Today is the 40th annual Earth Day celebration. Lots of things have changed in the last four decades, and with growing consumer interest in all things green, many companies have been coming up with exciting and environmentally sustainable initiatives. In some ways, such initiatives aren't just progressive, but they also represent good old-fashioned innovation.
Green changes may not only drive more sales dollars and intangible benefits like customer goodwill, but they also may enhance some companies' profitability as they cut out waste and inefficiency.
Watching for green shoots
Ever since high-profile efforts by retailers such as Wal-Mart
I was fascinated last year when I read about how McDonald's
More and more companies are offering recycling solutions for consumers. Such services could create a competitive advantage for these consumer-facing companies; Target and Whole Foods Market
While Wal-Mart has often grappled with troubling public relations, its massive size -- not to mention its connections to consumers and product suppliers -- gives it the potential to make a powerful difference on environmental issues. It's currently working on setting up a Sustainability Index, which will survey suppliers on the eco-friendliness of their practices and educate consumers in how to best make green choices.
Dreaming of a sustainable future
A New York Times article today discussed the role of business in environmental concerns. As much as old-school, hardcore environmentalists may deride corporations' now-eager involvement in green initiatives, the truth is that corporations can and do make great headway in making things better and growing awareness among the public. But of course, we all have to be on the lookout for the dreaded greenwashing, too.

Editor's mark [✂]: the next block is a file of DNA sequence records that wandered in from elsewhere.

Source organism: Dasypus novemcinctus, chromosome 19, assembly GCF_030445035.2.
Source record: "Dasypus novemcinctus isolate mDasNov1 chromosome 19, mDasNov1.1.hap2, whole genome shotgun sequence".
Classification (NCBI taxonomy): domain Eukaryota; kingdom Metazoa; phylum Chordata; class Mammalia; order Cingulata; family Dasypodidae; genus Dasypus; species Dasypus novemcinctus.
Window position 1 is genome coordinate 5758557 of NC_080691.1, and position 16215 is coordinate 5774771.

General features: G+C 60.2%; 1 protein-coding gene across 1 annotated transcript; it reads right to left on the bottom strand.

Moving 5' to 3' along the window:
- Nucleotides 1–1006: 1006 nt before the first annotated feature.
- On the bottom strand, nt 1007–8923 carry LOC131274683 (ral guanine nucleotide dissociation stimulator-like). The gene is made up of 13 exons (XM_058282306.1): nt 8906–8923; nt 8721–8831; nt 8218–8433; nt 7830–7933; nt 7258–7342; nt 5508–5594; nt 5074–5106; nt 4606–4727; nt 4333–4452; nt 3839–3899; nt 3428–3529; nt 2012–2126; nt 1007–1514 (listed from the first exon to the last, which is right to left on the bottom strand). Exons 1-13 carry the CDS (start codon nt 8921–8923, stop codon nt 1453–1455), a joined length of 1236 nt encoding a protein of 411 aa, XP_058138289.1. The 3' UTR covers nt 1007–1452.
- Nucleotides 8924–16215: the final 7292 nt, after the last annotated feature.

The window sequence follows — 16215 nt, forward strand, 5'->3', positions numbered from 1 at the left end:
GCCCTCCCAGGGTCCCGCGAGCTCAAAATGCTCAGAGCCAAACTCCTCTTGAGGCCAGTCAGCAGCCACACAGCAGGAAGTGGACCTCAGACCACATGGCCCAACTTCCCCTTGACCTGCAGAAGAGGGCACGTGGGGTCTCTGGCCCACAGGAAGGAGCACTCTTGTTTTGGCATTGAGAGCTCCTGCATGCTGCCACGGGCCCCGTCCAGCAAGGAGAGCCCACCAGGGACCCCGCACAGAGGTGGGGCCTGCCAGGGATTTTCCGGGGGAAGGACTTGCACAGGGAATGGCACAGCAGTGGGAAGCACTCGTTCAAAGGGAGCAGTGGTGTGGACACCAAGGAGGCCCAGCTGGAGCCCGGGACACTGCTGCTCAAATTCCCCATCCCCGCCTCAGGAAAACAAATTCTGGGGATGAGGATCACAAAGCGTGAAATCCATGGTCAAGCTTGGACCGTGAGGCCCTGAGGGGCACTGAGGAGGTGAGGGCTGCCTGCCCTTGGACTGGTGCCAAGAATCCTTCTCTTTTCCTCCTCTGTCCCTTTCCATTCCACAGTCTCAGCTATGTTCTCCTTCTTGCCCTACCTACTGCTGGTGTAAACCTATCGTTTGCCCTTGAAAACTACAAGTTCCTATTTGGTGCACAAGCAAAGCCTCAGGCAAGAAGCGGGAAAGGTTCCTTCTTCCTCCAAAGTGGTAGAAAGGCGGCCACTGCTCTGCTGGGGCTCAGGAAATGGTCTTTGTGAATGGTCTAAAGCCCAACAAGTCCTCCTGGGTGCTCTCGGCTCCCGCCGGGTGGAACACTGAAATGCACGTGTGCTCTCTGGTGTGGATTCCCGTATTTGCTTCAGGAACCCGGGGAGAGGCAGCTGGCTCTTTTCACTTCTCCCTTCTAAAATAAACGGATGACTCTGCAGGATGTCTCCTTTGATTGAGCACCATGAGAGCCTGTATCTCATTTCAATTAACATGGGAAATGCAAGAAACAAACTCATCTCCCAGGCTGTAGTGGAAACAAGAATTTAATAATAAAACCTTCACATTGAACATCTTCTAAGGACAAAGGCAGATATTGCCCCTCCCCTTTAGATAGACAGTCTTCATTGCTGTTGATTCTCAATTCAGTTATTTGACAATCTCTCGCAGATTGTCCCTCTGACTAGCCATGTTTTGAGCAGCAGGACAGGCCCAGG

In a lot of ways, environmental awareness focuses on limiting needless use of resources as well as cutting down on socially detrimental outcomes, such as pollution. There's no good reason for corporations to be at odds with such ideas. They can be better corporate citizens and even save themselves money by thinking outside the box and examining whether there are better ways to conduct their operations. Just because operational methods have always worked in the past, that doesn't mean there aren't ways to do them better and more sustainably. It just takes a little imagination.
On the first of every month, I plan on looking at interesting green innovations that publicly traded companies are trying out. I'd like to harness the collective brainpower of the Foolish community, too, and ask that folks leave comments about companies that are making interesting, innovative moves in the name of sustainability -- or not, so we can keep an eye on those, too.
It certainly can't hurt to at least try to think of ways to do things in a less wasteful manner. Waste not, want not. Happy Earth Day!